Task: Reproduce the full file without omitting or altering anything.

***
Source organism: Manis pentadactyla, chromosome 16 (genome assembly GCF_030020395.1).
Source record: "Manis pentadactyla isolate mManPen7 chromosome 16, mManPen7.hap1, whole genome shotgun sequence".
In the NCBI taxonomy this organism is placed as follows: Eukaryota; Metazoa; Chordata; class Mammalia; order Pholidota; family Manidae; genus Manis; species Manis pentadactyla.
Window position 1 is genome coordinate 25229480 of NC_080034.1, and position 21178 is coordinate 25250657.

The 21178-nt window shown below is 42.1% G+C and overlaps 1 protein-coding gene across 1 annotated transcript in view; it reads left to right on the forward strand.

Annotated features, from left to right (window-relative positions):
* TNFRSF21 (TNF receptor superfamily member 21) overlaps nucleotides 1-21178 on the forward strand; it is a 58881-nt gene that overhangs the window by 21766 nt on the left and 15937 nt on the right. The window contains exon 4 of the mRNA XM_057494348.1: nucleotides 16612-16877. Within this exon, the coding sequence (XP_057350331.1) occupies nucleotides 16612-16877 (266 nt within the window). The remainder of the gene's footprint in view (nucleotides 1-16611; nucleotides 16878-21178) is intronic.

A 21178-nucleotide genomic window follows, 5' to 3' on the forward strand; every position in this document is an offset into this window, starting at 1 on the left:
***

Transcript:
Source organism: Manis pentadactyla, chromosome 16 (genome assembly GCF_030020395.1).
Source record: "Manis pentadactyla isolate mManPen7 chromosome 16, mManPen7.hap1, whole genome shotgun sequence".
In the NCBI taxonomy this organism is placed as follows: Eukaryota; Metazoa; Chordata; class Mammalia; order Pholidota; family Manidae; genus Manis; species Manis pentadactyla.
Window position 1 is genome coordinate 25229480 of NC_080034.1, and position 21178 is coordinate 25250657.

The 21178-nt window shown below is 42.1% G+C and overlaps 1 protein-coding gene across 1 annotated transcript in view; it reads left to right on the forward strand.

Annotated features, from left to right (window-relative positions):
* TNFRSF21 (TNF receptor superfamily member 21) overlaps nucleotides 1-21178 on the forward strand; it is a 58881-nt gene that overhangs the window by 21766 nt on the left and 15937 nt on the right. The window contains exon 4 of the mRNA XM_057494348.1: nucleotides 16612-16877. Within this exon, the coding sequence (XP_057350331.1) occupies nucleotides 16612-16877 (266 nt within the window). The remainder of the gene's footprint in view (nucleotides 1-16611; nucleotides 16878-21178) is intronic.

A 21178-nucleotide genomic window follows, 5' to 3' on the forward strand; every position in this document is an offset into this window, starting at 1 on the left: